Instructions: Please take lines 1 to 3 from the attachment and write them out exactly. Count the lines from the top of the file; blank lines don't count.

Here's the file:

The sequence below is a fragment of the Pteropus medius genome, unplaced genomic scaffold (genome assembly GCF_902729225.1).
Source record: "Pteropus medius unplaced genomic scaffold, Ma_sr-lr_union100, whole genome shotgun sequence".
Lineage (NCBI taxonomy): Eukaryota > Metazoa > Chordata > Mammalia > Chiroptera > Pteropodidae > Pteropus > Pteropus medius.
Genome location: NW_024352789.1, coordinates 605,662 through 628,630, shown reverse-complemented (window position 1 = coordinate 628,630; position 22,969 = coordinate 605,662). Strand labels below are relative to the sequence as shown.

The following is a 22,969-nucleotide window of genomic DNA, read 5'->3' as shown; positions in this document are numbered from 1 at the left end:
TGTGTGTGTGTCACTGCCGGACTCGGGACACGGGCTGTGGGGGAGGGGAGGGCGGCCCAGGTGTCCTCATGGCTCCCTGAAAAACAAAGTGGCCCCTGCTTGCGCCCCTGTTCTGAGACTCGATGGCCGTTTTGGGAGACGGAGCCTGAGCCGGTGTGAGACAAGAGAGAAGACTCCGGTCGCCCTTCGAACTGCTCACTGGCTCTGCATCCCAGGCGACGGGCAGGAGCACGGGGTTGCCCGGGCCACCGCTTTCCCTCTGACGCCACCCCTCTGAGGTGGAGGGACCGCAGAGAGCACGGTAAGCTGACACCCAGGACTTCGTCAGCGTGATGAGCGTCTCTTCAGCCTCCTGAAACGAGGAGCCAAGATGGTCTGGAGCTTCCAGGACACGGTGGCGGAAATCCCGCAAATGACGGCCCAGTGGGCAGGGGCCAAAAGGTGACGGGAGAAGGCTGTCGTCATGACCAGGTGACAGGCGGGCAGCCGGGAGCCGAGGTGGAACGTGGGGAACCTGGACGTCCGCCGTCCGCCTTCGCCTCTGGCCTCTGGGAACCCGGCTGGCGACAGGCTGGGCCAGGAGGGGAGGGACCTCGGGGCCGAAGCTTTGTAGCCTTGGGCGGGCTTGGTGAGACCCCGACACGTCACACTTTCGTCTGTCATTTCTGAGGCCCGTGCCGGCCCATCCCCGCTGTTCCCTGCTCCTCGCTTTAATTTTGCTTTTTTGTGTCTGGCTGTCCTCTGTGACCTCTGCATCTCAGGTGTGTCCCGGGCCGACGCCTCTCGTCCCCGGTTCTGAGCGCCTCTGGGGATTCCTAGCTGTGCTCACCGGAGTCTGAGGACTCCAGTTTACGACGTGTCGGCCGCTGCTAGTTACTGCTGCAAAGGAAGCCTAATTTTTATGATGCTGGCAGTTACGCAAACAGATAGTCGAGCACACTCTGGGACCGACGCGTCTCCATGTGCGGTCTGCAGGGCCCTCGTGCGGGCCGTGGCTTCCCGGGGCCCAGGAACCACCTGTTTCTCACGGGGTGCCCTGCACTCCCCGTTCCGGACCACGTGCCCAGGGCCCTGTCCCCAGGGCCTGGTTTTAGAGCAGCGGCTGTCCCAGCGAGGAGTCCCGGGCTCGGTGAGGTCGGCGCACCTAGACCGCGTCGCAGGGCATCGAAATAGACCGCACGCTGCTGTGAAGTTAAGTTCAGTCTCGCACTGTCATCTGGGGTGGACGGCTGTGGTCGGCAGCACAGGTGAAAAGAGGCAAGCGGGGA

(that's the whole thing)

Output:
The sequence below is a fragment of the Pteropus medius genome, unplaced genomic scaffold (genome assembly GCF_902729225.1).
Source record: "Pteropus medius unplaced genomic scaffold, Ma_sr-lr_union100, whole genome shotgun sequence".
Lineage (NCBI taxonomy): Eukaryota > Metazoa > Chordata > Mammalia > Chiroptera > Pteropodidae > Pteropus > Pteropus medius.